January 27, 2015 at 6:55 PM
Diana
Diana
Is 7 kids by myself too many @ 8.25 am hour?
January 27, 2015 at 2:15 AM
Lisa G.
Lisa G.
In Arizona, if you have a Nanny come in to care for your children you are officially their employer. You will need to pay the other half of their Social Security, provide Workman's Comp insurance,etc. Since you provide the place if employment and dictate when they work and don't work, subcontractor status does not apply here.
January 14, 2015 at 8:49 AM
Babysitter
Babysitter
I get paid 350$ for two kids ages 7 & 9.
50 hours a week
What's a fair price to charge?
January 5, 2015 at 12:27 PM
Stephanie E.
Stephanie E.
Anyone who is getting paid under 10$ an hour is ridiculous. I am very confident in my work as a mother, a nanny, and a babysitter of 9 years experience in childcare. I refuse to work for less. I know that I have bills that I have to pay, so I charge 13 per hour when I nanny. If I babysit I charge 15 per hour because it will only be for a set amount of hours. I also do overnight care- which I charge 100 per night. If I wanted to I could go out right now and get a serving job and make BANK. But because I love children and this my job I do not allow for people to underestimate me. Find someone else who is willing to take 7/per hr. That's absurd. Reading some of these comments infuriated me because I know how important it is to leave your child with somebody who's going to ultimately make a sacrifice to make sure those children are safe and have what they need. So there's my two cents.
January 1, 2015 at 8:33 AM
Babysitter
Babysitter
Okay so this lady wants me to babysit her kids while she goes back to work and she has two little boys they are twins there 2 and a little girl who isn't even a year old the 2 little boys are not potty trained and she said she would pay me $250 a week and id be babysitting them for 12 hours every day even over night sometimes is that a fair amount of money ?
December 11, 2014 at 2:31 AM
Rebecca R.
Rebecca R.
I find myself falling into the same situations that so many are complaining about, and my area of experience deals with special needs, particularly autism, all degrees of it from very mild to very severe. Families have got to understand that we fall under the very same umbrella that other "domestic" workers fall under and we are also protected under federal laws that have been put out by the U.S. Dept. Of Labor. That being said, I see so many ads that post for jobs requiring 30+ hours a week, wanting to pay only 150 or less! With my background, I also see many special needs jobs that often require care for more than one child with special needs, and to me it's rediculous to expect to pay the same as you would if it were only one child being watched. I am also aware that many states now have laws in effect that dictate how much a caregiver for special needs should be paid, and it is far more than what is being advertised on here. I get it, the economy sucks, and it's a struggle for everyone, I am flexible to a point, but considering there are additional hazards associated with special needs, an up in pay is not so unreasonable. As for children who do not have special needs, let me ask the parents this: would YOU work for someone for 5-8 an hour, watch multiple children, clean their entire house, cook their meals, care for their pets, clean up after their entire family, etc, working 5, sometimes 6 or 7, days a week, 8+ hours a day, and be happy with making only 150 or less per week? Put yourself in our shoes for a bit and look at it from our perspective. I don't think what I am asking to be paid is unreasonable at all, especially if there are other non child related duties that are expected of me.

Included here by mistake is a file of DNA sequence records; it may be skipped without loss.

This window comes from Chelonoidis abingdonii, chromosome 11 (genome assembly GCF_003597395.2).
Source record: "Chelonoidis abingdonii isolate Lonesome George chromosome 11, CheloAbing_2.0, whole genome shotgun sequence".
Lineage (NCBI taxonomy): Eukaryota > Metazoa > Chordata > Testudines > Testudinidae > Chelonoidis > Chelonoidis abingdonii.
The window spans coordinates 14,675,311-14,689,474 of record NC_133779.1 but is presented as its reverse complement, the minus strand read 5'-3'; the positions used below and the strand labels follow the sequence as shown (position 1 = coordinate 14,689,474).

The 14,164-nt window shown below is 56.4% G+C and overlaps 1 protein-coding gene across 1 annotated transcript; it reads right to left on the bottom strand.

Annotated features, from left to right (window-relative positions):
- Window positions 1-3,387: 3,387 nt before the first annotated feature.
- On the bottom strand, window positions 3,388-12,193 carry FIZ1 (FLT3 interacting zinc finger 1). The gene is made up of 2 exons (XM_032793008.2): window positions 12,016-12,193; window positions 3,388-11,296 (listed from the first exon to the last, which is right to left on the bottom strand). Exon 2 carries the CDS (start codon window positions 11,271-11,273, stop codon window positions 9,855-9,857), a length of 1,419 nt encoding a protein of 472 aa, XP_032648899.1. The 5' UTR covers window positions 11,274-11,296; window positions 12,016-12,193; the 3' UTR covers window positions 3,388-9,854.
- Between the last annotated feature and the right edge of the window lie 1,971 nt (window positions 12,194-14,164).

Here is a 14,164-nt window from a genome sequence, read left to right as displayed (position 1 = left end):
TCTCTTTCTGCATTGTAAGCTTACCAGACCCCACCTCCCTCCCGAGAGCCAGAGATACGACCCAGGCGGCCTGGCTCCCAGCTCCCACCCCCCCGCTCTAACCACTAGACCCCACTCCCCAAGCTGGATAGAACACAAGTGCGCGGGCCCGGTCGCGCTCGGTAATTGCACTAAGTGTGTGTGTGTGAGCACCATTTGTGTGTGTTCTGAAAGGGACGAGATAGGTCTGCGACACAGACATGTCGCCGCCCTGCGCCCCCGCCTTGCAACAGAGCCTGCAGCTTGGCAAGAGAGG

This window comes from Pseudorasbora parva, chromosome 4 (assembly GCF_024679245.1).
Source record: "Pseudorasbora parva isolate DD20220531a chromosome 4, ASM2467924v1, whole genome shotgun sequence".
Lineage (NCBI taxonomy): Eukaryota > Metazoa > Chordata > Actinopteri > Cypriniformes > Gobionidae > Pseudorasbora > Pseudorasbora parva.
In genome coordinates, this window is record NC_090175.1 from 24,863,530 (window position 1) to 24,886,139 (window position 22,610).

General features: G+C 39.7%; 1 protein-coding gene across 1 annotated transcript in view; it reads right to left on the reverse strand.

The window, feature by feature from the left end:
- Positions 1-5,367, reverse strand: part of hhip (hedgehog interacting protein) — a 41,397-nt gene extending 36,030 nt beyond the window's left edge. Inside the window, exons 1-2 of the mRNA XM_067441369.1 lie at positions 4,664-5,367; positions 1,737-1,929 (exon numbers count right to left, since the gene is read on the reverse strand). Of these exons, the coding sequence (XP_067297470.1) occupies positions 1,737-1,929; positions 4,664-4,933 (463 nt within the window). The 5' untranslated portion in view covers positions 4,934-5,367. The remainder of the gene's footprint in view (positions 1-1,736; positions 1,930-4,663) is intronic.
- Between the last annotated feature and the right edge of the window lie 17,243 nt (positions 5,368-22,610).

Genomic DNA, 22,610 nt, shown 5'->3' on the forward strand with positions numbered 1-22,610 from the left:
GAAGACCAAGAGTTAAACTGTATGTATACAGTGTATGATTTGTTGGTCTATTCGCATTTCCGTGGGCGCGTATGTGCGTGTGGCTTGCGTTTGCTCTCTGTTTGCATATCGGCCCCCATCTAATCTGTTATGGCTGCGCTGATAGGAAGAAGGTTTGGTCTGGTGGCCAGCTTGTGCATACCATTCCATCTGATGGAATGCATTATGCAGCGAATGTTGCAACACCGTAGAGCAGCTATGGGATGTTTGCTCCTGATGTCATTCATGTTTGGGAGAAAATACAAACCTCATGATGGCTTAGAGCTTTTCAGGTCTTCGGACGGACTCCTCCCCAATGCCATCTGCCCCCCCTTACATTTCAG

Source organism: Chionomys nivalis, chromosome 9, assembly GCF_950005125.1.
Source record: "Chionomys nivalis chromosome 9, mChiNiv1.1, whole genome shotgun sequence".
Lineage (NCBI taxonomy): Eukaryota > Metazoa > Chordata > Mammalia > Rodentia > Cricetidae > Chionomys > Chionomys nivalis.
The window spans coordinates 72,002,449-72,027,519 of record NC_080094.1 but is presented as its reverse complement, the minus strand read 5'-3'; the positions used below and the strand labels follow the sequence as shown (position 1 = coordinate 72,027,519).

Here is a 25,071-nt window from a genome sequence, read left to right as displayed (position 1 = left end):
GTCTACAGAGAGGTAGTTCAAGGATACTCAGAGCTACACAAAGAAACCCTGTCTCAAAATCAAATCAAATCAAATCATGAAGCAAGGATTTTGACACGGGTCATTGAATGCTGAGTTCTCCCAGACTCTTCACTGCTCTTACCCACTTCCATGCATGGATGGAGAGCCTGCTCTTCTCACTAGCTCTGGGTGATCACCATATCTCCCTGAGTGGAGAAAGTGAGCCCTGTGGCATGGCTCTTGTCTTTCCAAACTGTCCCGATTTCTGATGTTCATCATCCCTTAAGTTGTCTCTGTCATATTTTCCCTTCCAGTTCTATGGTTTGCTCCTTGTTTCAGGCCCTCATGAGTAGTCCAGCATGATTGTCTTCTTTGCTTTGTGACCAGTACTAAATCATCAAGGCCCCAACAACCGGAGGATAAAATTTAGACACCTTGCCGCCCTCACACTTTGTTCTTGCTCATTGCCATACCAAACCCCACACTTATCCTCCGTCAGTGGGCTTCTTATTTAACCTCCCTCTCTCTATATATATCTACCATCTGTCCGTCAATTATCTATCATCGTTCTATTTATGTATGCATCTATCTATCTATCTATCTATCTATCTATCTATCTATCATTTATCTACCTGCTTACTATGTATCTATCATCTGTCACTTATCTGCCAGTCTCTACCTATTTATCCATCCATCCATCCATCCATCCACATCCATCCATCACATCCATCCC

November 21, 2014 at 11:41 PM
Ashley J.
Ashley J.
There are too many factors that go in to how much someone should charge/be paid for you guys to keep fighting over this. I think people misinterprut the use of the care.com online "pay calculator." Private care, in general, is a hard business to be in simply because it is so competitive and because most parents are not completely informed themselves about the various levels of care, licensing, schooling, etc . . . From the start, there is a difference in babysitting, part-time nannying, and nannying. Then you must consider past experience, any credentials, drive time, taxes, offered benefits (nanny wise), number of children, if those children have special needs, extra work such as running errands, transporting children, cooking, cleaning, tutoring, etc . . ., location, time of day, amount of hours, and so much more. I myself charge on a sliding scale and have never charged more than $10/hr for babysitting. With that said, I am currently a college student and I know that I don't have a degree in child education nor am I even pursuing one! I am not certified in anything fancy and though I do have several years of paid and unpaid experience, I understand that I cannot charge as much as someone that has those credentials. For a student like me, my only other option would be to get a mundane job making $8/hr tops, so I feel blessed to get $10/hr. My mom on the other hand is always pushing me to charge more because I am giving private care, but I just don't have the credentials to back up charging more than $10/hr.
November 21, 2014 at 2:39 AM
Randi K.
Randi K.
I understand y'all need to make a living, but as a single mother, how in the fricken world do you expect anyone to pay $500 a week???? Calculating fifteen an hour for just one child for eight hours a day is $120! Most of us don't make that in two days, let alone having to pay for two kids as well. Oh I'm sorry that would be $600 a week. Y'all may be qualified, but being mothers you should understand the struggle. Fricken ridiculous.
October 8, 2014 at 1:42 PM
Romona D.
Romona D.
Hi, I am a mom of 4 children and 2 grandchildren so I have lots of experience. :) I am thinking of watching the children on snow days off from school to the working parents in my neighborhood. I have no clue what to charge. In my area it says $12 an hour for babysitting is the going rate. Anyone have any suggestions if it should be an hourly rate verses daily rate? And should the age of the child be a factor?
Thanks so much!
September 22, 2014 at 11:38 AM